Sunday, October 25, 2009

Jason Barnette – TN Criminal Defense Lawyer

Barnette Law Offices, LLC Criminal Defense Strategies

There are many defenses used by suspects when accused with committing a crime.  There are specific defenses that are only used in certain instances, such as special defenses for a woman who injures or kills someone who had a history of abusing her.  There are a few commonly used defenses which are explained in this article.  For more detailed information regarding criminal defenses, it would be wise to contact an experience criminal defense attorney at Barnette Law Offices, LLC in Nashville, Tennessee . 

Presumption of Innocence

The most important, and most often used, defense is the presumption of innocence.  In our judicial system, a person is presumed innocent until proven guilty.  A defendant does not have to say or do anything in his defense to prove his innocence.  Rather, the burden of proof rests with the police and the prosecutor.  He must be proven guilty beyond a reasonable doubt. This is the highest standard in our system.  Few cases have enough solid evidence to allow no room for a reasonable doubt. 

Establish an Alibi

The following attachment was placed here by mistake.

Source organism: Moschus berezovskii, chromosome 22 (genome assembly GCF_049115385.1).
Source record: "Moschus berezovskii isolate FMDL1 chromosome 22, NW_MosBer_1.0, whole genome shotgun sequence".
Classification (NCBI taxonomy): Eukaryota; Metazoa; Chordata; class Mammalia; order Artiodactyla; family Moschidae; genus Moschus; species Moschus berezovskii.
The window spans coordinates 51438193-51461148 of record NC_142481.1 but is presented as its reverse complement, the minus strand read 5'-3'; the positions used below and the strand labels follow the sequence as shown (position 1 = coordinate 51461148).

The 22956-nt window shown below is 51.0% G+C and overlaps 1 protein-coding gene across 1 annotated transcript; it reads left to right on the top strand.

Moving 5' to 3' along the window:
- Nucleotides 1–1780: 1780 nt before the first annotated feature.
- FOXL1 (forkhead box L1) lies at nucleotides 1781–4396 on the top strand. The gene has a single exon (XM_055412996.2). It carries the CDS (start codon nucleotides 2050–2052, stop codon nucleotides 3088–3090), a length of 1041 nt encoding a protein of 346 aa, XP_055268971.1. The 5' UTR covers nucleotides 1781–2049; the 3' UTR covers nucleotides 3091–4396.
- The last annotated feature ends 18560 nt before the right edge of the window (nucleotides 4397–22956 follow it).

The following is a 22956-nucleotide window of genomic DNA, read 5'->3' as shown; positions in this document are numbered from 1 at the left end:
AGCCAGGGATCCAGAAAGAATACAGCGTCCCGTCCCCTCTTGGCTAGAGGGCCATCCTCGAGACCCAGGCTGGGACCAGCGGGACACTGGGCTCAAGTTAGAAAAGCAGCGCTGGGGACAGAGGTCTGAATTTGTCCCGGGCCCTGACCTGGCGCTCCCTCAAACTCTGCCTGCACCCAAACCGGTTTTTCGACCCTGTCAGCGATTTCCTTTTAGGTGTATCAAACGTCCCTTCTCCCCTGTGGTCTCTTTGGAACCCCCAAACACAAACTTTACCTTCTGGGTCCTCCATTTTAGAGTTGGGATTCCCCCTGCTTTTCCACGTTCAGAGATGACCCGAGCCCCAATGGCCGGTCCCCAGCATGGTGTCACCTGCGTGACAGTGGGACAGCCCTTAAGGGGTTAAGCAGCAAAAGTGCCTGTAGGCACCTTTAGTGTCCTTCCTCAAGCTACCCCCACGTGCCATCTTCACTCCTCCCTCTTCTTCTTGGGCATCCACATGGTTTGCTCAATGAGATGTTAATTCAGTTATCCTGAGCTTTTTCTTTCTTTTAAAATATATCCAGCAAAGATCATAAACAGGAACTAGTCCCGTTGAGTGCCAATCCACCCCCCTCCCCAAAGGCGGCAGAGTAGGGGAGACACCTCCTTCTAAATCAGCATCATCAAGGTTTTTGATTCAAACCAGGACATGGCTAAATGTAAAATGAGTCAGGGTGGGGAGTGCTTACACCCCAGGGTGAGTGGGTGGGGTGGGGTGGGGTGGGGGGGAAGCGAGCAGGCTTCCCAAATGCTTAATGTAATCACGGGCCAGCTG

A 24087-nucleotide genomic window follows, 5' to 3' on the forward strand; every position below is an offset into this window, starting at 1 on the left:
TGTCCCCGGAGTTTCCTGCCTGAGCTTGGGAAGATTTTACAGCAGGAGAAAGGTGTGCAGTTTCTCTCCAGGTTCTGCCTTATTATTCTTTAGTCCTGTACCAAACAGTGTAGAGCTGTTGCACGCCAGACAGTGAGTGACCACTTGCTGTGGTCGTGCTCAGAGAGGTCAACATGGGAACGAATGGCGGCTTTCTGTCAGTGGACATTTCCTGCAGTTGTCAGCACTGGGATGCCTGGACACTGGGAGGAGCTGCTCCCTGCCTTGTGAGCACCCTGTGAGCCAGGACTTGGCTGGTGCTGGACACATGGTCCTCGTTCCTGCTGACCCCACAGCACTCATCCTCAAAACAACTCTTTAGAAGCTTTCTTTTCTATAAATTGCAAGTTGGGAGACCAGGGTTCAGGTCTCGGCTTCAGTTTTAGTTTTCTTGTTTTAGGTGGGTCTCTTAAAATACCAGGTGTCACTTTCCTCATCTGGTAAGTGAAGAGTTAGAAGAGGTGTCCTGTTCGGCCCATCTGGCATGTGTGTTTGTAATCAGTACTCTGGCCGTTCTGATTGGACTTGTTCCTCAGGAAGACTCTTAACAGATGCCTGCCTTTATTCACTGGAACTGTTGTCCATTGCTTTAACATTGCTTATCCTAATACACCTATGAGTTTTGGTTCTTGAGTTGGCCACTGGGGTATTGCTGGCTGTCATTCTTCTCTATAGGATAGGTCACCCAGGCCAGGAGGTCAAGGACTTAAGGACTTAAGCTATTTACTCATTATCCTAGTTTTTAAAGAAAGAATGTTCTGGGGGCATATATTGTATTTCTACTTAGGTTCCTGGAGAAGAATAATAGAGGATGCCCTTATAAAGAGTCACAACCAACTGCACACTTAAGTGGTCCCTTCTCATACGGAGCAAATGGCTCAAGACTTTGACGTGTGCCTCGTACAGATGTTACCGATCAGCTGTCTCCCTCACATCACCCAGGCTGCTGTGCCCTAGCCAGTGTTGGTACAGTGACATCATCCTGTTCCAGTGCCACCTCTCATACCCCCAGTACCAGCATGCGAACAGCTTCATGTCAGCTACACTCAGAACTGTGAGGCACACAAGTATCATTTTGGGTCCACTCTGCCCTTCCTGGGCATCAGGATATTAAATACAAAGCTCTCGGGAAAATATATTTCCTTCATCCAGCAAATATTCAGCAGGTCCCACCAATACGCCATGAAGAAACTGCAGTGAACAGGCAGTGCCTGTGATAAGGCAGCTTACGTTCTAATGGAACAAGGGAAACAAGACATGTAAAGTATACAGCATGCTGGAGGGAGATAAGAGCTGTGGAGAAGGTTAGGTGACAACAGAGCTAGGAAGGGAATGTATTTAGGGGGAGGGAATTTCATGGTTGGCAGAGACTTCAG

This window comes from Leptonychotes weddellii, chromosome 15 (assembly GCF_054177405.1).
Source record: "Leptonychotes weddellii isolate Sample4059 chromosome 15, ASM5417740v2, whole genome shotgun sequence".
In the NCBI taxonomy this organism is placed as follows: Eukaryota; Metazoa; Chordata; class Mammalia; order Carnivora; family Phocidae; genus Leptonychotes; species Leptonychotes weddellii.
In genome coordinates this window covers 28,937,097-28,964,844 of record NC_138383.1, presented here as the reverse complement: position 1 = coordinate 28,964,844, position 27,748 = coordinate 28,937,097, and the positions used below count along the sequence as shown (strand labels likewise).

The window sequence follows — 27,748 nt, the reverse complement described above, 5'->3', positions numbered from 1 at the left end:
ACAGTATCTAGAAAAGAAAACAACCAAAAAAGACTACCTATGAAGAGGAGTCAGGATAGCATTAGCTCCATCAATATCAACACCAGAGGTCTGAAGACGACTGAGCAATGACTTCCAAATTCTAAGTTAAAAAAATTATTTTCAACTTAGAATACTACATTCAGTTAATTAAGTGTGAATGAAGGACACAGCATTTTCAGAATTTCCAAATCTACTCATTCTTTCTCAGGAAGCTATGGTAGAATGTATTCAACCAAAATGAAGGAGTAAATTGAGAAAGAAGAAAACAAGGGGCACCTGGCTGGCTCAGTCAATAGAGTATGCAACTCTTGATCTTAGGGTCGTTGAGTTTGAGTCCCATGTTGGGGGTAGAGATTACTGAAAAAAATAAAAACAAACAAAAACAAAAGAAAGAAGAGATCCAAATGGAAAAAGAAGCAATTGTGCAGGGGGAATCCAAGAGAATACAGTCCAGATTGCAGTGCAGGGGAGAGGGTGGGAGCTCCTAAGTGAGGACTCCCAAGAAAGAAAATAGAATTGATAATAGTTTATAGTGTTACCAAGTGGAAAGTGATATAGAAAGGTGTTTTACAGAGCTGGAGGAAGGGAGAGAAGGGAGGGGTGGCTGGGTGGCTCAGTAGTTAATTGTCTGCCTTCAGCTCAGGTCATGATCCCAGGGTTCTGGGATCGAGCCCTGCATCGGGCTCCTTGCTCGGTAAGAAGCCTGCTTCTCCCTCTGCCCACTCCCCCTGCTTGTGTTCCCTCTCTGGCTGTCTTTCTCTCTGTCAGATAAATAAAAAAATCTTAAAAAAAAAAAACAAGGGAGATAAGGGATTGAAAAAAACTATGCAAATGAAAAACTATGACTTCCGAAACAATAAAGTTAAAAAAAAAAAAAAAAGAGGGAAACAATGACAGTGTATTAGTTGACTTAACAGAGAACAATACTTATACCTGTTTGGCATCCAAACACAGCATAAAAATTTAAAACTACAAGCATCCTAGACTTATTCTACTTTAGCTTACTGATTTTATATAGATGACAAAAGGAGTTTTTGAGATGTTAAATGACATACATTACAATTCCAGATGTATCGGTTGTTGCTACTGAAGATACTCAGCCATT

If a defendant can prove he has an alibi, the charges may be dismissed.  If he can show he was somewhere other than the scene of the crime at the time of the crime, then he has an alibi.  Some alibis are more credible than others.  If he has a credible alibi, it would likely be enough to plant a reasonable doubt in the minds of the jury and the defendant would be found not guilty. 

Proving there was No Intent

Even if it can be proven beyond a reasonable doubt that the suspect committed the crime, a defendant can still be found “not guilty” if he can prove he acted in self defense, was entrapped, was insane, was under the influence of a drug or otherwise did not intend to commit the crime.  Most crimes have a required element of specific intent.  A person must intend to commit the crime in order to be found guilty of the crime.  For example, if a person takes a car with the intention of returning it to its rightful owner, it is not considered larceny in Tennessee.  If a person takes a car and does not intend to return it to its rightful owner, it is then larceny under Tennessee law.  A person’s actions and the surrounding circumstances are used to determine the person’s intent.  The intent element is a factor in the insanity defense.


A person who is insane at the time of the crime cannot possibly have the required intent to know what he is doing and to intend to act in a certain way.  It is an inherent philosophy in our legal system that it is unfair to punish someone who is incapable of understanding their own actions or the consequences of the actions.


Another defense a suspect can claim even if there is no reasonable doubt regarding the criminal act is self-defense.  In certain circumstances, a person is entitled to act in order to protect his person, property and family.  The rules regarding self-defense are complicated and varied depending on who or what is in jeopardy of being harmed.  If a defendant makes a claim of self-defense, it is up to the prosecution to prove it was not a situation of self-defense.


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